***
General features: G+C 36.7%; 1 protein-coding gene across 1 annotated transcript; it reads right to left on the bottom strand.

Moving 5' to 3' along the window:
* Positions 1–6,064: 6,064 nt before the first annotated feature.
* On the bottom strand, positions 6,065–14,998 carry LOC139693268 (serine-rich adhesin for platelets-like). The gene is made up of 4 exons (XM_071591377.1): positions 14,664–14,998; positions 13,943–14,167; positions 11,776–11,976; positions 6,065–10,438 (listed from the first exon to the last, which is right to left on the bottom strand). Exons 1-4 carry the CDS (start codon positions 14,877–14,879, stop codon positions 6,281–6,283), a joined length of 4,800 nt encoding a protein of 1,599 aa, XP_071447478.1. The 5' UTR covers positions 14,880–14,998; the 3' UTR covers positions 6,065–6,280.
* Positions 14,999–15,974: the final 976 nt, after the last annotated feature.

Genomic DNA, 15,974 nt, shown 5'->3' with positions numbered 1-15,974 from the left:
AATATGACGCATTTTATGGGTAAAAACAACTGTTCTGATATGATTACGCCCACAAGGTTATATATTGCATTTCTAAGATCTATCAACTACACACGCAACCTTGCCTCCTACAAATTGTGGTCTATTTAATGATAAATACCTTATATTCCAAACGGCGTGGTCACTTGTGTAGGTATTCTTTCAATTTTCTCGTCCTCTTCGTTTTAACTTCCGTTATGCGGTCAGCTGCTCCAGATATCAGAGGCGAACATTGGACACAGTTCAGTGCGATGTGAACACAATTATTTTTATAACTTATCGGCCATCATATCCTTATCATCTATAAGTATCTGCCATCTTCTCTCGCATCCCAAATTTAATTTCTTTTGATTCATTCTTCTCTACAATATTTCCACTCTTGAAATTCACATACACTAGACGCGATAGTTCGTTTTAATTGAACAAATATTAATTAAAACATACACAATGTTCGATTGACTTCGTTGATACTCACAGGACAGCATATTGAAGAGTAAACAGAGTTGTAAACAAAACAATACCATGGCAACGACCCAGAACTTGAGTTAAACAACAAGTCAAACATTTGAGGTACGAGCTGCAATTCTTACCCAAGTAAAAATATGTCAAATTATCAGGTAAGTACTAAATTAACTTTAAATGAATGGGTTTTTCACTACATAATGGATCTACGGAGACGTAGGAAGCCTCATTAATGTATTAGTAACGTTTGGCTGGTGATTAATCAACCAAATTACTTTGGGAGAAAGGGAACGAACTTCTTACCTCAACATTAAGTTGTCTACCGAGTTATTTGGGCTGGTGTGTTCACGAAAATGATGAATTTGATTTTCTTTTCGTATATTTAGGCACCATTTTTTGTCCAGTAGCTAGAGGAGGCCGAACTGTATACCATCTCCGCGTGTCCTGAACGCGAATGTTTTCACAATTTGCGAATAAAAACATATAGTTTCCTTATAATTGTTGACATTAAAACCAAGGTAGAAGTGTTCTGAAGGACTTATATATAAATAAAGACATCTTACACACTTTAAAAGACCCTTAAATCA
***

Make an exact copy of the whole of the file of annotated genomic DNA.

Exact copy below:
General features: G+C 36.7%; 1 protein-coding gene across 1 annotated transcript; it reads right to left on the bottom strand.

Moving 5' to 3' along the window:
* Positions 1–6,064: 6,064 nt before the first annotated feature.
* On the bottom strand, positions 6,065–14,998 carry LOC139693268 (serine-rich adhesin for platelets-like). The gene is made up of 4 exons (XM_071591377.1): positions 14,664–14,998; positions 13,943–14,167; positions 11,776–11,976; positions 6,065–10,438 (listed from the first exon to the last, which is right to left on the bottom strand). Exons 1-4 carry the CDS (start codon positions 14,877–14,879, stop codon positions 6,281–6,283), a joined length of 4,800 nt encoding a protein of 1,599 aa, XP_071447478.1. The 5' UTR covers positions 14,880–14,998; the 3' UTR covers positions 6,065–6,280.
* Positions 14,999–15,974: the final 976 nt, after the last annotated feature.

Genomic DNA, 15,974 nt, shown 5'->3' with positions numbered 1-15,974 from the left:
AATATGACGCATTTTATGGGTAAAAACAACTGTTCTGATATGATTACGCCCACAAGGTTATATATTGCATTTCTAAGATCTATCAACTACACACGCAACCTTGCCTCCTACAAATTGTGGTCTATTTAATGATAAATACCTTATATTCCAAACGGCGTGGTCACTTGTGTAGGTATTCTTTCAATTTTCTCGTCCTCTTCGTTTTAACTTCCGTTATGCGGTCAGCTGCTCCAGATATCAGAGGCGAACATTGGACACAGTTCAGTGCGATGTGAACACAATTATTTTTATAACTTATCGGCCATCATATCCTTATCATCTATAAGTATCTGCCATCTTCTCTCGCATCCCAAATTTAATTTCTTTTGATTCATTCTTCTCTACAATATTTCCACTCTTGAAATTCACATACACTAGACGCGATAGTTCGTTTTAATTGAACAAATATTAATTAAAACATACACAATGTTCGATTGACTTCGTTGATACTCACAGGACAGCATATTGAAGAGTAAACAGAGTTGTAAACAAAACAATACCATGGCAACGACCCAGAACTTGAGTTAAACAACAAGTCAAACATTTGAGGTACGAGCTGCAATTCTTACCCAAGTAAAAATATGTCAAATTATCAGGTAAGTACTAAATTAACTTTAAATGAATGGGTTTTTCACTACATAATGGATCTACGGAGACGTAGGAAGCCTCATTAATGTATTAGTAACGTTTGGCTGGTGATTAATCAACCAAATTACTTTGGGAGAAAGGGAACGAACTTCTTACCTCAACATTAAGTTGTCTACCGAGTTATTTGGGCTGGTGTGTTCACGAAAATGATGAATTTGATTTTCTTTTCGTATATTTAGGCACCATTTTTTGTCCAGTAGCTAGAGGAGGCCGAACTGTATACCATCTCCGCGTGTCCTGAACGCGAATGTTTTCACAATTTGCGAATAAAAACATATAGTTTCCTTATAATTGTTGACATTAAAACCAAGGTAGAAGTGTTCTGAAGGACTTATATATAAATAAAGACATCTTACACACTTTAAAAGACCCTTAAATCA